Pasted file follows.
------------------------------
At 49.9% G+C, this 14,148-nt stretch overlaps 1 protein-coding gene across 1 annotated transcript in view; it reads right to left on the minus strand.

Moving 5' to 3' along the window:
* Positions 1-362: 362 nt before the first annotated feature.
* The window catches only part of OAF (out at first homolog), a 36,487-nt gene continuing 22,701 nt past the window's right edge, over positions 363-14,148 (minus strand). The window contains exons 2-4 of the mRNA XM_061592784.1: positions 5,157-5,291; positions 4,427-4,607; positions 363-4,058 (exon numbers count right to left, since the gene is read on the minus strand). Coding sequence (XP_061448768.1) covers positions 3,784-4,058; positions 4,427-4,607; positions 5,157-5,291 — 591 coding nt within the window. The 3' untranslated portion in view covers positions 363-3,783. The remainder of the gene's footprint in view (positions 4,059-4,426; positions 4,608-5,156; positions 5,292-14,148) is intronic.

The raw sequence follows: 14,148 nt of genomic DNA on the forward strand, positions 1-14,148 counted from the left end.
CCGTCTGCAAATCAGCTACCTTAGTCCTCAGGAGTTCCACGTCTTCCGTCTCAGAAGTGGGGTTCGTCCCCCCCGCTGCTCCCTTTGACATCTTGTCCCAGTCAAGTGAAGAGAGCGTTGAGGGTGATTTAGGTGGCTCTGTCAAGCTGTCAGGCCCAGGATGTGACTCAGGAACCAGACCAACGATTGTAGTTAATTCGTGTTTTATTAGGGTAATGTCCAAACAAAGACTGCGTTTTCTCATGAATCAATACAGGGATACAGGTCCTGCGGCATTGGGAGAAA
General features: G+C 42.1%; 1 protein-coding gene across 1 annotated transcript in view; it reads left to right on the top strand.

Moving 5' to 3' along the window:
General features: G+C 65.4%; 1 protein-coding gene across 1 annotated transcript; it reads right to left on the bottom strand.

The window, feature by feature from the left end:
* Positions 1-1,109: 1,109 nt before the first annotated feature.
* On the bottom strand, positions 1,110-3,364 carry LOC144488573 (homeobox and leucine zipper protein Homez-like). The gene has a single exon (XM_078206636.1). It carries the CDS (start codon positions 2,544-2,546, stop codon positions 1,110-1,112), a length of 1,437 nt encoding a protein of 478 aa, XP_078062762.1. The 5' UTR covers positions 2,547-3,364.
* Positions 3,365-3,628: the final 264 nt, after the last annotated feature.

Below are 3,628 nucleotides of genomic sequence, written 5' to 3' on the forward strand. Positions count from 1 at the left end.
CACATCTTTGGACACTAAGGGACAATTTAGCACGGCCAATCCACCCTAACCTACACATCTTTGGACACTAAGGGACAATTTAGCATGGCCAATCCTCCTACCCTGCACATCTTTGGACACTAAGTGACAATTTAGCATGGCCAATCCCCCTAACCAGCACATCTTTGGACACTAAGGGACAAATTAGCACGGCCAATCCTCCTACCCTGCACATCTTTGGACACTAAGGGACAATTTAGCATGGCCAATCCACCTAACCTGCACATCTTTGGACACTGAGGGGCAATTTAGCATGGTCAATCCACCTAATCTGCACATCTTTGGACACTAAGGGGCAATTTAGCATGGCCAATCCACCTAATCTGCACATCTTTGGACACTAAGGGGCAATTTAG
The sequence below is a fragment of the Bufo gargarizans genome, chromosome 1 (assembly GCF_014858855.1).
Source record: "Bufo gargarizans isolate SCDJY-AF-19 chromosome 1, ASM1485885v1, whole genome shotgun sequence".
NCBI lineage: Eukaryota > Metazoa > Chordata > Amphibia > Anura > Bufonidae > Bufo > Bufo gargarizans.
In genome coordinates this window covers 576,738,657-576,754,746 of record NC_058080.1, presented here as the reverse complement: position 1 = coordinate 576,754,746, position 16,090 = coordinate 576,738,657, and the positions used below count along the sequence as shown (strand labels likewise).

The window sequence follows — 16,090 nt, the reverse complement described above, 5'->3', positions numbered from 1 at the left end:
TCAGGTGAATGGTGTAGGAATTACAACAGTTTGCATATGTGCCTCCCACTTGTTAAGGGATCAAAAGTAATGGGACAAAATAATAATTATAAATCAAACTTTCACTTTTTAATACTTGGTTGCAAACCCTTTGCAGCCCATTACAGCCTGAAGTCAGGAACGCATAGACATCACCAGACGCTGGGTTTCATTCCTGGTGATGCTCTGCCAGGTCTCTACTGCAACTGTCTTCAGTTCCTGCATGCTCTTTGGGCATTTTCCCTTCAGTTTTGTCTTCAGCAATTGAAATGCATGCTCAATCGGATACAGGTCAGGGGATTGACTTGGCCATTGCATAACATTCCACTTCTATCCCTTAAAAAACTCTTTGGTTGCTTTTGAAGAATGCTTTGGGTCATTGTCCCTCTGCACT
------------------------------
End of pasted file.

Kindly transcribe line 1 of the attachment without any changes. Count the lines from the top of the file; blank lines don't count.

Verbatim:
At 49.9% G+C, this 14,148-nt stretch overlaps 1 protein-coding gene across 1 annotated transcript in view; it reads right to left on the minus strand.